Based on my previous experience in teaching my Virtualization (VT) class, I knew that I needed to have something portable to host the various VT environments on. This is what I have assembled for this years class, after testing it as a pure Hyper-V server it is clear that it is very capable.
AMD 1090t, Six Cores @ 3.4 Ghz (200 Mhz mild OC)
This has worked out really well as the onboard video means that I don’t have to worry about a video card and the NIC was automatically discovered by both Server 2008 R2 SP1 and ESXi 5. This along with the 1090t set me back “only” $170.
16GB (4x4GB) Kingston Hyper-X DDR3 1333 ($60)
1x Samsung 470 128GB SSD ($115 used), 1x OCZ Petrol (Indillix based) 128GB SSD ($110 AMIR), 1x Hitcahi 250GB 7200 RPM Drive (old), 1x Seagate 7200RPM drive (older), 1x 16GB USB3 Drive (For ISO files under Hyper-V only, connected to an add in 1x PCIe USB3 card, $16)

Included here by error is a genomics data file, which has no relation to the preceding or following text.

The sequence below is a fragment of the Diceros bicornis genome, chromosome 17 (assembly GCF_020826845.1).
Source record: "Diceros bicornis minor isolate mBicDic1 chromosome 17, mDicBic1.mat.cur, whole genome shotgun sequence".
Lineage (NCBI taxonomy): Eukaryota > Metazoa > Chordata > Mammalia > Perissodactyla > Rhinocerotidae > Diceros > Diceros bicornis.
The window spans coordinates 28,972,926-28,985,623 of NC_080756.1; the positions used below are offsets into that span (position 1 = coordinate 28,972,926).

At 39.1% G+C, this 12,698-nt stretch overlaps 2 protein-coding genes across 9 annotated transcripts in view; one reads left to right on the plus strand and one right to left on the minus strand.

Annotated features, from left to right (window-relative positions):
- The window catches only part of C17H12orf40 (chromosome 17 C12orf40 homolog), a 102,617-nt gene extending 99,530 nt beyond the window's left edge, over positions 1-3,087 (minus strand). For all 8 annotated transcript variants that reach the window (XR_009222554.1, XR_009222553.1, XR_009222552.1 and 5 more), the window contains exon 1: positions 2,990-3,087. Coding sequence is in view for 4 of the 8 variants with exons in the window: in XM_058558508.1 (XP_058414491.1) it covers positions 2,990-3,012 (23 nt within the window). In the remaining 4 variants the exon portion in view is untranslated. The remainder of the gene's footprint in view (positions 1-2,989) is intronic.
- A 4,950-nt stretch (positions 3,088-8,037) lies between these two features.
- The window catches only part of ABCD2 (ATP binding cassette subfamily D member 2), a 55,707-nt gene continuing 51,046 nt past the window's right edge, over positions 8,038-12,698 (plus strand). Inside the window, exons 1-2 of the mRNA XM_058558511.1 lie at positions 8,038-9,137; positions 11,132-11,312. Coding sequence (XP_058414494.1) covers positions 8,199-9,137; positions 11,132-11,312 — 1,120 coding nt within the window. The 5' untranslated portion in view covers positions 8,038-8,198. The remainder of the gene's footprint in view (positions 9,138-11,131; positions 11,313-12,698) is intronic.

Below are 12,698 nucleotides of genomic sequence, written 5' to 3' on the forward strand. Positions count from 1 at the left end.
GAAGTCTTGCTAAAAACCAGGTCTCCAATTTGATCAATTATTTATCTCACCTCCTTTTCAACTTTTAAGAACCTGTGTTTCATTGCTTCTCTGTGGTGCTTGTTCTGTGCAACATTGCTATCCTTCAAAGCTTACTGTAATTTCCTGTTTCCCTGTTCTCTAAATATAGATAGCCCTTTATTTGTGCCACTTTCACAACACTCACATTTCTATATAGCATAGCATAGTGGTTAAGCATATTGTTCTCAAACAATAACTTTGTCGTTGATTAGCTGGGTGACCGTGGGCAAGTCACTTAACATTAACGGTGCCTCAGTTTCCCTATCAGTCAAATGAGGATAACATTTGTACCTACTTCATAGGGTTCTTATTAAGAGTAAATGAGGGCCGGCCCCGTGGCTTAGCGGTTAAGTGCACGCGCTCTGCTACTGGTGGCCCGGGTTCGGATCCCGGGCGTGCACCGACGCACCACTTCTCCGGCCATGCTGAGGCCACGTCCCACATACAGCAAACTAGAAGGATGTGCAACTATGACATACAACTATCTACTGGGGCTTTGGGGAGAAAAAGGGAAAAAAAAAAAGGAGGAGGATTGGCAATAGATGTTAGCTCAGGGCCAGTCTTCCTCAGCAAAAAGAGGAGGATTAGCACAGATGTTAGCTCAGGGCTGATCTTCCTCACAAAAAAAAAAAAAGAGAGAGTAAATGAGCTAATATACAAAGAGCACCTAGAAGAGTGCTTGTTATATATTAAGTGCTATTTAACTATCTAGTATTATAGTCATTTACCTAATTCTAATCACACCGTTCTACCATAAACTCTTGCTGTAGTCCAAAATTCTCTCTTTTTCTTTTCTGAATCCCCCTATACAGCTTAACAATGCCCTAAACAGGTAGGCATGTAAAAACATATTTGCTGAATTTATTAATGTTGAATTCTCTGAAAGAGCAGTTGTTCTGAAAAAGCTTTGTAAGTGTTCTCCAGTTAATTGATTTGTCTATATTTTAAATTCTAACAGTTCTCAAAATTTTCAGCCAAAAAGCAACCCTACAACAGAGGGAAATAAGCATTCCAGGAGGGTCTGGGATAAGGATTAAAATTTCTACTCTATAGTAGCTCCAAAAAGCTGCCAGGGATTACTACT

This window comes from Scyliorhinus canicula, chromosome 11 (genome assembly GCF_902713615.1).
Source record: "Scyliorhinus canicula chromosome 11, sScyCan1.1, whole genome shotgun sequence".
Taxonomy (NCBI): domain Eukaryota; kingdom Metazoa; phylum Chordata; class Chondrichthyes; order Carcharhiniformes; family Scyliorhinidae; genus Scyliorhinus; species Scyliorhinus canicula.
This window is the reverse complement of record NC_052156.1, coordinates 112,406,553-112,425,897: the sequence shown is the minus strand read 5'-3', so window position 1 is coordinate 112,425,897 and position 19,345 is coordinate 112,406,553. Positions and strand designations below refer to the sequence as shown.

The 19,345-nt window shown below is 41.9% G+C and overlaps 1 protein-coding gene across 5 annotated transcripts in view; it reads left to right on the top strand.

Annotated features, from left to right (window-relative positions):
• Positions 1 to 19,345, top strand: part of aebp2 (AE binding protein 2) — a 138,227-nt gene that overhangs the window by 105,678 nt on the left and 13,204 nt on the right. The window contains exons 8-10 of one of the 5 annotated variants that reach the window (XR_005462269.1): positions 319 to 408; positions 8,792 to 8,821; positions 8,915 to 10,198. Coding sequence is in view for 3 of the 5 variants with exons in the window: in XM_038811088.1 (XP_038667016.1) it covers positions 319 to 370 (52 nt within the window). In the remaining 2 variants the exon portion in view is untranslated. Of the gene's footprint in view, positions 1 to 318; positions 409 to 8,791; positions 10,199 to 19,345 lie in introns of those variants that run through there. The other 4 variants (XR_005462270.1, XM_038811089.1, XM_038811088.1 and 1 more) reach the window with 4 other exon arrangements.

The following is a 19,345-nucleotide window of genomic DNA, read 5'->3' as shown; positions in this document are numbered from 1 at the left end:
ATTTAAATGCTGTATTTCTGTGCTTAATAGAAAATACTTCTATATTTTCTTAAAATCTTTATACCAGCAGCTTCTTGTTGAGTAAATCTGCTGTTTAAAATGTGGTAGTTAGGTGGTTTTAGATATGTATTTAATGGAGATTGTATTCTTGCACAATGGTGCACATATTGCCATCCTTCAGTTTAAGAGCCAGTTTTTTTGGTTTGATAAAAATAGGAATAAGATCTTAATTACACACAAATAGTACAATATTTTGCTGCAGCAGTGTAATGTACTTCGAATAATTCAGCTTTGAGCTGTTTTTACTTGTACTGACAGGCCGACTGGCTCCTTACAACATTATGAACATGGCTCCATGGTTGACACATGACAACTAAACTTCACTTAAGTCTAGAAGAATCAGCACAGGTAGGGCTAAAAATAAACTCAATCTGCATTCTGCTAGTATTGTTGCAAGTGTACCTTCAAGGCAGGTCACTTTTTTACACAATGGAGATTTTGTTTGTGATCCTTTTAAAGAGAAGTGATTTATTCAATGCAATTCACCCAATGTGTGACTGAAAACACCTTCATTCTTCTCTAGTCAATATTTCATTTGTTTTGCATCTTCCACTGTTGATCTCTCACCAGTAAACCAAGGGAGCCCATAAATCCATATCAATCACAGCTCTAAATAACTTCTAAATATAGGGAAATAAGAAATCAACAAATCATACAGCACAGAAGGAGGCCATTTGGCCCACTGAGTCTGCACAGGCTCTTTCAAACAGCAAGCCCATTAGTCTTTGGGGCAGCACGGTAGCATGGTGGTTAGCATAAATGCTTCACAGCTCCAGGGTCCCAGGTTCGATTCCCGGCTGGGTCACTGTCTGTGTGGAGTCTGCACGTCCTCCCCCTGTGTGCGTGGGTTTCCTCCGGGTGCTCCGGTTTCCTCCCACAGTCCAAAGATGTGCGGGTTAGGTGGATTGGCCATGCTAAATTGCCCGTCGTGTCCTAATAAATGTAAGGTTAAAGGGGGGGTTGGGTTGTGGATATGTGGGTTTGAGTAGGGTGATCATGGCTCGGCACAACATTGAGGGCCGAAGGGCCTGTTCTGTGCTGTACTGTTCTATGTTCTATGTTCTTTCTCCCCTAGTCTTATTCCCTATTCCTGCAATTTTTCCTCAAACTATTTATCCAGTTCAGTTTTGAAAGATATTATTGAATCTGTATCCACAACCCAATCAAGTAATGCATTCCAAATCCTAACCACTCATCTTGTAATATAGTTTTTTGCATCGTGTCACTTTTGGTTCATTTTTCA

The hard drives were really the crucial piece. Under ESXi 5 and prior to the SSD drive investment creating VMs was a fine experience when done one at a time, but when ten groups of students tried to do it the system just crawled along due to the lack of disk IO. It took nearly two hours just the students to activate Hyper-V and reboot the VMs a couple times.
Just this weekend, under stress testing, I was able to create ten Server 2008 R2 SP1 VMs under Hyper-V simultaneously and it only took 10 minutes! That’s a huge improvement!
Case/Power Supply/DVD Drive:
Cooler Master Elite 310, Cooler Master GX 450W/Samsung DVD-RW. $30, $25, & $18 respectively.
So, for about $550 I’ve built a PC that can act as a server for my class and that I also have access to 24/7. It draws about 200W under load and spends its “spare time” running the BOINC Client and helping to save the world from various maladies. I am pretty happy how it turned out, I think it is fairly balanced from a CPU/RAM/Disk standpoint.